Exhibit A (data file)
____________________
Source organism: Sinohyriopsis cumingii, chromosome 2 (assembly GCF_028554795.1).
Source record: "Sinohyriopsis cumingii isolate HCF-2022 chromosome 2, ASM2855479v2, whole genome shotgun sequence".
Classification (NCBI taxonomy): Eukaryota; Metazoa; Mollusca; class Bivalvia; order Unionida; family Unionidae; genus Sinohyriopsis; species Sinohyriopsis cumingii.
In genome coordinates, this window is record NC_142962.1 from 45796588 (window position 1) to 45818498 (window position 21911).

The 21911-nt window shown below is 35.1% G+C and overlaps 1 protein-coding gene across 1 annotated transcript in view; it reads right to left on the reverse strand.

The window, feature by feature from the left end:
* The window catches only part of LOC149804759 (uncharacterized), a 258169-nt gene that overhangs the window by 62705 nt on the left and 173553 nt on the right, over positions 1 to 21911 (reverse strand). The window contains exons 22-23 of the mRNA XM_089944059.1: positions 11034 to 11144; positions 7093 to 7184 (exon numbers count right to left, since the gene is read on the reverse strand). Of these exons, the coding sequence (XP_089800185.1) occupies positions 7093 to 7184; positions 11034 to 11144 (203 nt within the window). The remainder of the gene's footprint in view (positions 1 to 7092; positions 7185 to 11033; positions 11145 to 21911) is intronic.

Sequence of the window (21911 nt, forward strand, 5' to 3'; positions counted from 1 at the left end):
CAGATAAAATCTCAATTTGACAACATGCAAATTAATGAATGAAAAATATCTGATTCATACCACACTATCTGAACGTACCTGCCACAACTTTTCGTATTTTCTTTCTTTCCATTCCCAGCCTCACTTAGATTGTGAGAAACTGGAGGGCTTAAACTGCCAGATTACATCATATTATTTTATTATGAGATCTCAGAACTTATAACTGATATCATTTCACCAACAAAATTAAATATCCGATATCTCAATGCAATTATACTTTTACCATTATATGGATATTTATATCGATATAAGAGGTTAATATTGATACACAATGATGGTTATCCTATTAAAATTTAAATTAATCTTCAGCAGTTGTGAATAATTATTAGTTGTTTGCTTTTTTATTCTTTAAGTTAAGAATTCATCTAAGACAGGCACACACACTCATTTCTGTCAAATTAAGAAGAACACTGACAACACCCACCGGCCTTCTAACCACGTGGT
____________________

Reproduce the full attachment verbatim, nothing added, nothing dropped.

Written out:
Source organism: Sinohyriopsis cumingii, chromosome 2 (assembly GCF_028554795.1).
Source record: "Sinohyriopsis cumingii isolate HCF-2022 chromosome 2, ASM2855479v2, whole genome shotgun sequence".
Classification (NCBI taxonomy): Eukaryota; Metazoa; Mollusca; class Bivalvia; order Unionida; family Unionidae; genus Sinohyriopsis; species Sinohyriopsis cumingii.
In genome coordinates, this window is record NC_142962.1 from 45796588 (window position 1) to 45818498 (window position 21911).

The 21911-nt window shown below is 35.1% G+C and overlaps 1 protein-coding gene across 1 annotated transcript in view; it reads right to left on the reverse strand.

The window, feature by feature from the left end:
* The window catches only part of LOC149804759 (uncharacterized), a 258169-nt gene that overhangs the window by 62705 nt on the left and 173553 nt on the right, over positions 1 to 21911 (reverse strand). The window contains exons 22-23 of the mRNA XM_089944059.1: positions 11034 to 11144; positions 7093 to 7184 (exon numbers count right to left, since the gene is read on the reverse strand). Of these exons, the coding sequence (XP_089800185.1) occupies positions 7093 to 7184; positions 11034 to 11144 (203 nt within the window). The remainder of the gene's footprint in view (positions 1 to 7092; positions 7185 to 11033; positions 11145 to 21911) is intronic.

Sequence of the window (21911 nt, forward strand, 5' to 3'; positions counted from 1 at the left end):
CAGATAAAATCTCAATTTGACAACATGCAAATTAATGAATGAAAAATATCTGATTCATACCACACTATCTGAACGTACCTGCCACAACTTTTCGTATTTTCTTTCTTTCCATTCCCAGCCTCACTTAGATTGTGAGAAACTGGAGGGCTTAAACTGCCAGATTACATCATATTATTTTATTATGAGATCTCAGAACTTATAACTGATATCATTTCACCAACAAAATTAAATATCCGATATCTCAATGCAATTATACTTTTACCATTATATGGATATTTATATCGATATAAGAGGTTAATATTGATACACAATGATGGTTATCCTATTAAAATTTAAATTAATCTTCAGCAGTTGTGAATAATTATTAGTTGTTTGCTTTTTTATTCTTTAAGTTAAGAATTCATCTAAGACAGGCACACACACTCATTTCTGTCAAATTAAGAAGAACACTGACAACACCCACCGGCCTTCTAACCACGTGGT